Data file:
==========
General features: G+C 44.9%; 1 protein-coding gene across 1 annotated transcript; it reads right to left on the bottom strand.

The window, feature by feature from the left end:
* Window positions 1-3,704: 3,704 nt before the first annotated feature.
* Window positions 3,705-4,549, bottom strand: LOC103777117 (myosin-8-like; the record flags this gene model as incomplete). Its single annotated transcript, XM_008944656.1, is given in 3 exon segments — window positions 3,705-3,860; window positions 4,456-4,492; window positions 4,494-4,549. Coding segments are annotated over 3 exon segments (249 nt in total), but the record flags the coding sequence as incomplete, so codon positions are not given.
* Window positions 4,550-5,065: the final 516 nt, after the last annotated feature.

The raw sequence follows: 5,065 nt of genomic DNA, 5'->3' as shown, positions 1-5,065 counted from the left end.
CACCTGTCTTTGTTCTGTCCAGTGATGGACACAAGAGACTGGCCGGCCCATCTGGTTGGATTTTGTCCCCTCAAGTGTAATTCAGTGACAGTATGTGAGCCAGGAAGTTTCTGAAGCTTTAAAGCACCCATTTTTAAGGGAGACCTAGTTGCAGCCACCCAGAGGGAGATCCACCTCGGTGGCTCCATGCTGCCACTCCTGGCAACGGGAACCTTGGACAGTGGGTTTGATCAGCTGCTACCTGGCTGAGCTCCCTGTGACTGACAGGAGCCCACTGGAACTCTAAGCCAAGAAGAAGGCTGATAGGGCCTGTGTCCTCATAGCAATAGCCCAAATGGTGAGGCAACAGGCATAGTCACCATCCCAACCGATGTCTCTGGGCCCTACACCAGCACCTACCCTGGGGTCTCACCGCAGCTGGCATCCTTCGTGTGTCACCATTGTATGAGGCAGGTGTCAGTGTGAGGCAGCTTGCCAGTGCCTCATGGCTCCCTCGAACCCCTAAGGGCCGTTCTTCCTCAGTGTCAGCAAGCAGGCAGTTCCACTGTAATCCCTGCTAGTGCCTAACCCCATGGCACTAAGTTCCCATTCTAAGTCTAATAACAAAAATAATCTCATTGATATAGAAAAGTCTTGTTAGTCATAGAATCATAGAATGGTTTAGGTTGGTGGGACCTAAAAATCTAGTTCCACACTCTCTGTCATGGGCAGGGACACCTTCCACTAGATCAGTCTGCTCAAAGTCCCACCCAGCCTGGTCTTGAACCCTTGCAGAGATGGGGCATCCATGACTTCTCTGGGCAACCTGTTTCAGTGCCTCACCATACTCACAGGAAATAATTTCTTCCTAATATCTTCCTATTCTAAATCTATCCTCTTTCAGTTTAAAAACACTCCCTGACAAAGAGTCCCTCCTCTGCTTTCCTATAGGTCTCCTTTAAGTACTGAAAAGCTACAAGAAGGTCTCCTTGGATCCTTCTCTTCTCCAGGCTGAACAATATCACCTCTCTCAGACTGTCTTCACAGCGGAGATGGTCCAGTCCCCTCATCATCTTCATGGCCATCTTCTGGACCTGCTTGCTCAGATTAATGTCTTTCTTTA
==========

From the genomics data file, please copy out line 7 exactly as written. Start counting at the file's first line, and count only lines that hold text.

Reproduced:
CACCTGTCTTTGTTCTGTCCAGTGATGGACACAAGAGACTGGCCGGCCCATCTGGTTGGATTTTGTCCCCTCAAGTGTAATTCAGTGACAGTATGTGAGCCAGGAAGTTTCTGAAGCTTTAAAGCACCCATTTTTAAGGGAGACCTAGTTGCAGCCACCCAGAGGGAGATCCACCTCGGTGGCTCCATGCTGCCACTCCTGGCAACGGGAACCTTGGACAGTGGGTTTGATCAGCTGCTACCTGGCTGAGCTCCCTGTGACTGACAGGAGCCCACTGGAACTCTAAGCCAAGAAGAAGGCTGATAGGGCCTGTGTCCTCATAGCAATAGCCCAAATGGTGAGGCAACAGGCATAGTCACCATCCCAACCGATGTCTCTGGGCCCTACACCAGCACCTACCCTGGGGTCTCACCGCAGCTGGCATCCTTCGTGTGTCACCATTGTATGAGGCAGGTGTCAGTGTGAGGCAGCTTGCCAGTGCCTCATGGCTCCCTCGAACCCCTAAGGGCCGTTCTTCCTCAGTGTCAGCAAGCAGGCAGTTCCACTGTAATCCCTGCTAGTGCCTAACCCCATGGCACTAAGTTCCCATTCTAAGTCTAATAACAAAAATAATCTCATTGATATAGAAAAGTCTTGTTAGTCATAGAATCATAGAATGGTTTAGGTTGGTGGGACCTAAAAATCTAGTTCCACACTCTCTGTCATGGGCAGGGACACCTTCCACTAGATCAGTCTGCTCAAAGTCCCACCCAGCCTGGTCTTGAACCCTTGCAGAGATGGGGCATCCATGACTTCTCTGGGCAACCTGTTTCAGTGCCTCACCATACTCACAGGAAATAATTTCTTCCTAATATCTTCCTATTCTAAATCTATCCTCTTTCAGTTTAAAAACACTCCCTGACAAAGAGTCCCTCCTCTGCTTTCCTATAGGTCTCCTTTAAGTACTGAAAAGCTACAAGAAGGTCTCCTTGGATCCTTCTCTTCTCCAGGCTGAACAATATCACCTCTCTCAGACTGTCTTCACAGCGGAGATGGTCCAGTCCCCTCATCATCTTCATGGCCATCTTCTGGACCTGCTTGCTCAGATTAATGTCTTTCTTTA